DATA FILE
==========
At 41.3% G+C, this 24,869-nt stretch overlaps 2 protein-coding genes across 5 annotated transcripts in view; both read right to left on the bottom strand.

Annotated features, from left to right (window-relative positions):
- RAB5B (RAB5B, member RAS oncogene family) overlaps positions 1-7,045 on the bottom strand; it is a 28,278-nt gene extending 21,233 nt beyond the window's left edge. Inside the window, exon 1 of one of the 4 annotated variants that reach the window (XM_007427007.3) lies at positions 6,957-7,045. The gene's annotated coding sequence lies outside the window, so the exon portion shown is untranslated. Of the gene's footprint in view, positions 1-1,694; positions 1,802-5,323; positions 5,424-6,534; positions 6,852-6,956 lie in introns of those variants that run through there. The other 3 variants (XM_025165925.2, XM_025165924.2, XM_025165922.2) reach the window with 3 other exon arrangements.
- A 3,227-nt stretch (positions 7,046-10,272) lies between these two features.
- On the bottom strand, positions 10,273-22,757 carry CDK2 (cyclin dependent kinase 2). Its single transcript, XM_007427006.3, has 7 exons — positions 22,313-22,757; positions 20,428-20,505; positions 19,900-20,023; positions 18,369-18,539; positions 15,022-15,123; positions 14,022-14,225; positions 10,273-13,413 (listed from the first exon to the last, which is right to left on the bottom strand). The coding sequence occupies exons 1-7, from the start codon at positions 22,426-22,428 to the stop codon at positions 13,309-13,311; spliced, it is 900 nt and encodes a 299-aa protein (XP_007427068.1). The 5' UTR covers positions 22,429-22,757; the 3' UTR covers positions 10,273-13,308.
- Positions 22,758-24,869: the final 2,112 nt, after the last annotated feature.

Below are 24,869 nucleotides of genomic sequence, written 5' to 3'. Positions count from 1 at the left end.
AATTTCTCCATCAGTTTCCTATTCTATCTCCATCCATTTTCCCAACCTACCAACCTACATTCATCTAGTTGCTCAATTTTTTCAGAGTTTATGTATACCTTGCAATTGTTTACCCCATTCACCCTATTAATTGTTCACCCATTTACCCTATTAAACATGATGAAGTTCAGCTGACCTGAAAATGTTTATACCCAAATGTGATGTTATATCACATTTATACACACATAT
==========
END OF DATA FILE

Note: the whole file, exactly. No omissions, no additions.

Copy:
At 41.3% G+C, this 24,869-nt stretch overlaps 2 protein-coding genes across 5 annotated transcripts in view; both read right to left on the bottom strand.

Annotated features, from left to right (window-relative positions):
- RAB5B (RAB5B, member RAS oncogene family) overlaps positions 1-7,045 on the bottom strand; it is a 28,278-nt gene extending 21,233 nt beyond the window's left edge. Inside the window, exon 1 of one of the 4 annotated variants that reach the window (XM_007427007.3) lies at positions 6,957-7,045. The gene's annotated coding sequence lies outside the window, so the exon portion shown is untranslated. Of the gene's footprint in view, positions 1-1,694; positions 1,802-5,323; positions 5,424-6,534; positions 6,852-6,956 lie in introns of those variants that run through there. The other 3 variants (XM_025165925.2, XM_025165924.2, XM_025165922.2) reach the window with 3 other exon arrangements.
- A 3,227-nt stretch (positions 7,046-10,272) lies between these two features.
- On the bottom strand, positions 10,273-22,757 carry CDK2 (cyclin dependent kinase 2). Its single transcript, XM_007427006.3, has 7 exons — positions 22,313-22,757; positions 20,428-20,505; positions 19,900-20,023; positions 18,369-18,539; positions 15,022-15,123; positions 14,022-14,225; positions 10,273-13,413 (listed from the first exon to the last, which is right to left on the bottom strand). The coding sequence occupies exons 1-7, from the start codon at positions 22,426-22,428 to the stop codon at positions 13,309-13,311; spliced, it is 900 nt and encodes a 299-aa protein (XP_007427068.1). The 5' UTR covers positions 22,429-22,757; the 3' UTR covers positions 10,273-13,308.
- Positions 22,758-24,869: the final 2,112 nt, after the last annotated feature.

Below are 24,869 nucleotides of genomic sequence, written 5' to 3'. Positions count from 1 at the left end.
AATTTCTCCATCAGTTTCCTATTCTATCTCCATCCATTTTCCCAACCTACCAACCTACATTCATCTAGTTGCTCAATTTTTTCAGAGTTTATGTATACCTTGCAATTGTTTACCCCATTCACCCTATTAATTGTTCACCCATTTACCCTATTAAACATGATGAAGTTCAGCTGACCTGAAAATGTTTATACCCAAATGTGATGTTATATCACATTTATACACACATAT